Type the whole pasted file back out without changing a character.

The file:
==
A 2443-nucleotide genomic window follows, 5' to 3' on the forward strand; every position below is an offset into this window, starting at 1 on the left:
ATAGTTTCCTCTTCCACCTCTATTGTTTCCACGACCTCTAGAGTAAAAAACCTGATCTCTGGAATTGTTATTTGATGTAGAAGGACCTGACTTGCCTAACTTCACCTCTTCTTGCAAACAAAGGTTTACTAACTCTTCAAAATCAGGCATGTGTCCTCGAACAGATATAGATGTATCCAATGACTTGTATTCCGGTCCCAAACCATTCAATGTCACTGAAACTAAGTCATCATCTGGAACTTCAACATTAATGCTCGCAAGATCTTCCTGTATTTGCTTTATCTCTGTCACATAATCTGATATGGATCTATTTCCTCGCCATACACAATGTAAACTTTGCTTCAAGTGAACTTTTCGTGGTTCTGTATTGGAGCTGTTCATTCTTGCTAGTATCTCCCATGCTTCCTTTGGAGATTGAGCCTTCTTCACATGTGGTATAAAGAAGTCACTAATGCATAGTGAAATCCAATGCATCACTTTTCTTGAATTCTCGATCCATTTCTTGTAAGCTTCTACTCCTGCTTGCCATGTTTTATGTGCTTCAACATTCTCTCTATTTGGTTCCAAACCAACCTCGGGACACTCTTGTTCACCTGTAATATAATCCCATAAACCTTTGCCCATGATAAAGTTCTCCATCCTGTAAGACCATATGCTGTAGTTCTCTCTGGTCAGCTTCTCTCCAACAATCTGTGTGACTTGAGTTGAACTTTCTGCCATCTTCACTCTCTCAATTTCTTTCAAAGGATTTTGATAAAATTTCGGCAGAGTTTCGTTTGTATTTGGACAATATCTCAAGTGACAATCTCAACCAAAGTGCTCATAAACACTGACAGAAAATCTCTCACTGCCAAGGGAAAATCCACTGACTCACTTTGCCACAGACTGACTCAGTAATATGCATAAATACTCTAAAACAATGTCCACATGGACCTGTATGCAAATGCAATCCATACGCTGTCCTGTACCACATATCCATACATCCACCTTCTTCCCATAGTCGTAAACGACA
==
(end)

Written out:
A 2443-nucleotide genomic window follows, 5' to 3' on the forward strand; every position below is an offset into this window, starting at 1 on the left:
ATAGTTTCCTCTTCCACCTCTATTGTTTCCACGACCTCTAGAGTAAAAAACCTGATCTCTGGAATTGTTATTTGATGTAGAAGGACCTGACTTGCCTAACTTCACCTCTTCTTGCAAACAAAGGTTTACTAACTCTTCAAAATCAGGCATGTGTCCTCGAACAGATATAGATGTATCCAATGACTTGTATTCCGGTCCCAAACCATTCAATGTCACTGAAACTAAGTCATCATCTGGAACTTCAACATTAATGCTCGCAAGATCTTCCTGTATTTGCTTTATCTCTGTCACATAATCTGATATGGATCTATTTCCTCGCCATACACAATGTAAACTTTGCTTCAAGTGAACTTTTCGTGGTTCTGTATTGGAGCTGTTCATTCTTGCTAGTATCTCCCATGCTTCCTTTGGAGATTGAGCCTTCTTCACATGTGGTATAAAGAAGTCACTAATGCATAGTGAAATCCAATGCATCACTTTTCTTGAATTCTCGATCCATTTCTTGTAAGCTTCTACTCCTGCTTGCCATGTTTTATGTGCTTCAACATTCTCTCTATTTGGTTCCAAACCAACCTCGGGACACTCTTGTTCACCTGTAATATAATCCCATAAACCTTTGCCCATGATAAAGTTCTCCATCCTGTAAGACCATATGCTGTAGTTCTCTCTGGTCAGCTTCTCTCCAACAATCTGTGTGACTTGAGTTGAACTTTCTGCCATCTTCACTCTCTCAATTTCTTTCAAAGGATTTTGATAAAATTTCGGCAGAGTTTCGTTTGTATTTGGACAATATCTCAAGTGACAATCTCAACCAAAGTGCTCATAAACACTGACAGAAAATCTCTCACTGCCAAGGGAAAATCCACTGACTCACTTTGCCACAGACTGACTCAGTAATATGCATAAATACTCTAAAACAATGTCCACATGGACCTGTATGCAAATGCAATCCATACGCTGTCCTGTACCACATATCCATACATCCACCTTCTTCCCATAGTCGTAAACGACA